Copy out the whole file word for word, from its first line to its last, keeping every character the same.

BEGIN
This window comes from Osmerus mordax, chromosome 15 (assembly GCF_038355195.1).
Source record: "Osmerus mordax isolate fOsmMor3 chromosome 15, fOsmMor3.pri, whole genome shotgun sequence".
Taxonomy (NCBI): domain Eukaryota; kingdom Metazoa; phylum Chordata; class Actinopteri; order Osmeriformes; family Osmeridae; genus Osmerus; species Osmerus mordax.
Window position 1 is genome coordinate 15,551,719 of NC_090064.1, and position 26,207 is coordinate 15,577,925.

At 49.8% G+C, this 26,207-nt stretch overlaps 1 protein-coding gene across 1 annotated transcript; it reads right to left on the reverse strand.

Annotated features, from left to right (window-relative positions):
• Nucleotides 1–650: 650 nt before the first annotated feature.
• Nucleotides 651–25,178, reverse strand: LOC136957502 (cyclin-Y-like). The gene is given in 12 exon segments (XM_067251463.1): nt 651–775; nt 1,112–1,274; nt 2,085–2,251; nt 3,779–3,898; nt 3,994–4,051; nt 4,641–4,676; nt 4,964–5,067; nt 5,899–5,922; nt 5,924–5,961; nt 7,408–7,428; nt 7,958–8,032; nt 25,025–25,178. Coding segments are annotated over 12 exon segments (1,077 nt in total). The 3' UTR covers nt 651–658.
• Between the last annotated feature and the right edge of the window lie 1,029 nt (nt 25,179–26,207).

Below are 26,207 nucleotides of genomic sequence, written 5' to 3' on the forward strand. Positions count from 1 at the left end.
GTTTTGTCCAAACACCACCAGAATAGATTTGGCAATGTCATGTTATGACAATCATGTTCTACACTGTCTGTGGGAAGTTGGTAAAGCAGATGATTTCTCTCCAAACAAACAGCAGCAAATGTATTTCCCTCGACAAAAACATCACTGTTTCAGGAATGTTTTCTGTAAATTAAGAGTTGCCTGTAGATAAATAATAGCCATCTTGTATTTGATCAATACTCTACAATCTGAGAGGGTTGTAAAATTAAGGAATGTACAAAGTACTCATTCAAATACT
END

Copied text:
This window comes from Osmerus mordax, chromosome 15 (assembly GCF_038355195.1).
Source record: "Osmerus mordax isolate fOsmMor3 chromosome 15, fOsmMor3.pri, whole genome shotgun sequence".
Taxonomy (NCBI): domain Eukaryota; kingdom Metazoa; phylum Chordata; class Actinopteri; order Osmeriformes; family Osmeridae; genus Osmerus; species Osmerus mordax.
Window position 1 is genome coordinate 15,551,719 of NC_090064.1, and position 26,207 is coordinate 15,577,925.

At 49.8% G+C, this 26,207-nt stretch overlaps 1 protein-coding gene across 1 annotated transcript; it reads right to left on the reverse strand.

Annotated features, from left to right (window-relative positions):
• Nucleotides 1–650: 650 nt before the first annotated feature.
• Nucleotides 651–25,178, reverse strand: LOC136957502 (cyclin-Y-like). The gene is given in 12 exon segments (XM_067251463.1): nt 651–775; nt 1,112–1,274; nt 2,085–2,251; nt 3,779–3,898; nt 3,994–4,051; nt 4,641–4,676; nt 4,964–5,067; nt 5,899–5,922; nt 5,924–5,961; nt 7,408–7,428; nt 7,958–8,032; nt 25,025–25,178. Coding segments are annotated over 12 exon segments (1,077 nt in total). The 3' UTR covers nt 651–658.
• Between the last annotated feature and the right edge of the window lie 1,029 nt (nt 25,179–26,207).

Below are 26,207 nucleotides of genomic sequence, written 5' to 3' on the forward strand. Positions count from 1 at the left end.
GTTTTGTCCAAACACCACCAGAATAGATTTGGCAATGTCATGTTATGACAATCATGTTCTACACTGTCTGTGGGAAGTTGGTAAAGCAGATGATTTCTCTCCAAACAAACAGCAGCAAATGTATTTCCCTCGACAAAAACATCACTGTTTCAGGAATGTTTTCTGTAAATTAAGAGTTGCCTGTAGATAAATAATAGCCATCTTGTATTTGATCAATACTCTACAATCTGAGAGGGTTGTAAAATTAAGGAATGTACAAAGTACTCATTCAAATACT